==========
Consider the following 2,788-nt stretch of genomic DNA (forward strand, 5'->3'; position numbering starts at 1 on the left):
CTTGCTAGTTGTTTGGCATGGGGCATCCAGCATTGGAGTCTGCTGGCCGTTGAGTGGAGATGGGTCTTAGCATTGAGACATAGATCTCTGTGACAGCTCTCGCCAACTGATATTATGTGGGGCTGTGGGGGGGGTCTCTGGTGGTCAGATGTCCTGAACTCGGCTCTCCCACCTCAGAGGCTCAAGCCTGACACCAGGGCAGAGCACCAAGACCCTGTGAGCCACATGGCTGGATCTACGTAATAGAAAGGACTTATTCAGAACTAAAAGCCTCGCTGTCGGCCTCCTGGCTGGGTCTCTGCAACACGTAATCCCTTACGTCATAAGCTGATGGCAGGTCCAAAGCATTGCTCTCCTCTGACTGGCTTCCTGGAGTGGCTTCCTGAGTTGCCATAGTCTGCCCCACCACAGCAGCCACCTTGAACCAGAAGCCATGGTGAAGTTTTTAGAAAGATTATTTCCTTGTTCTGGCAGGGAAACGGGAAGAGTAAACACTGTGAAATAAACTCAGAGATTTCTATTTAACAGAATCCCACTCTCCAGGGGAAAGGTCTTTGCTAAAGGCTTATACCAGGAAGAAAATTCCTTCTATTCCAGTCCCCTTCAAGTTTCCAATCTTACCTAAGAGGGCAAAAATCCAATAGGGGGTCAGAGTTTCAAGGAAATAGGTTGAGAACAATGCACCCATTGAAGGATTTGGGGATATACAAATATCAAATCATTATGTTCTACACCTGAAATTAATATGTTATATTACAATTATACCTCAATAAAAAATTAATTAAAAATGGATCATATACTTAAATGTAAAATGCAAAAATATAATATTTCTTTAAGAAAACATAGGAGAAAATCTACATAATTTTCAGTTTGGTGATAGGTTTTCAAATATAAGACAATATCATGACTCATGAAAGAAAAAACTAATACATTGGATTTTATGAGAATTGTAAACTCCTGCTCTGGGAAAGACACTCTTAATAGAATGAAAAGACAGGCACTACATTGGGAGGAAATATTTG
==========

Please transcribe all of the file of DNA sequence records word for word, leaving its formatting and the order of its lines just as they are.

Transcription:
Consider the following 2,788-nt stretch of genomic DNA (forward strand, 5'->3'; position numbering starts at 1 on the left):
CTTGCTAGTTGTTTGGCATGGGGCATCCAGCATTGGAGTCTGCTGGCCGTTGAGTGGAGATGGGTCTTAGCATTGAGACATAGATCTCTGTGACAGCTCTCGCCAACTGATATTATGTGGGGCTGTGGGGGGGGTCTCTGGTGGTCAGATGTCCTGAACTCGGCTCTCCCACCTCAGAGGCTCAAGCCTGACACCAGGGCAGAGCACCAAGACCCTGTGAGCCACATGGCTGGATCTACGTAATAGAAAGGACTTATTCAGAACTAAAAGCCTCGCTGTCGGCCTCCTGGCTGGGTCTCTGCAACACGTAATCCCTTACGTCATAAGCTGATGGCAGGTCCAAAGCATTGCTCTCCTCTGACTGGCTTCCTGGAGTGGCTTCCTGAGTTGCCATAGTCTGCCCCACCACAGCAGCCACCTTGAACCAGAAGCCATGGTGAAGTTTTTAGAAAGATTATTTCCTTGTTCTGGCAGGGAAACGGGAAGAGTAAACACTGTGAAATAAACTCAGAGATTTCTATTTAACAGAATCCCACTCTCCAGGGGAAAGGTCTTTGCTAAAGGCTTATACCAGGAAGAAAATTCCTTCTATTCCAGTCCCCTTCAAGTTTCCAATCTTACCTAAGAGGGCAAAAATCCAATAGGGGGTCAGAGTTTCAAGGAAATAGGTTGAGAACAATGCACCCATTGAAGGATTTGGGGATATACAAATATCAAATCATTATGTTCTACACCTGAAATTAATATGTTATATTACAATTATACCTCAATAAAAAATTAATTAAAAATGGATCATATACTTAAATGTAAAATGCAAAAATATAATATTTCTTTAAGAAAACATAGGAGAAAATCTACATAATTTTCAGTTTGGTGATAGGTTTTCAAATATAAGACAATATCATGACTCATGAAAGAAAAAACTAATACATTGGATTTTATGAGAATTGTAAACTCCTGCTCTGGGAAAGACACTCTTAATAGAATGAAAAGACAGGCACTACATTGGGAGGAAATATTTG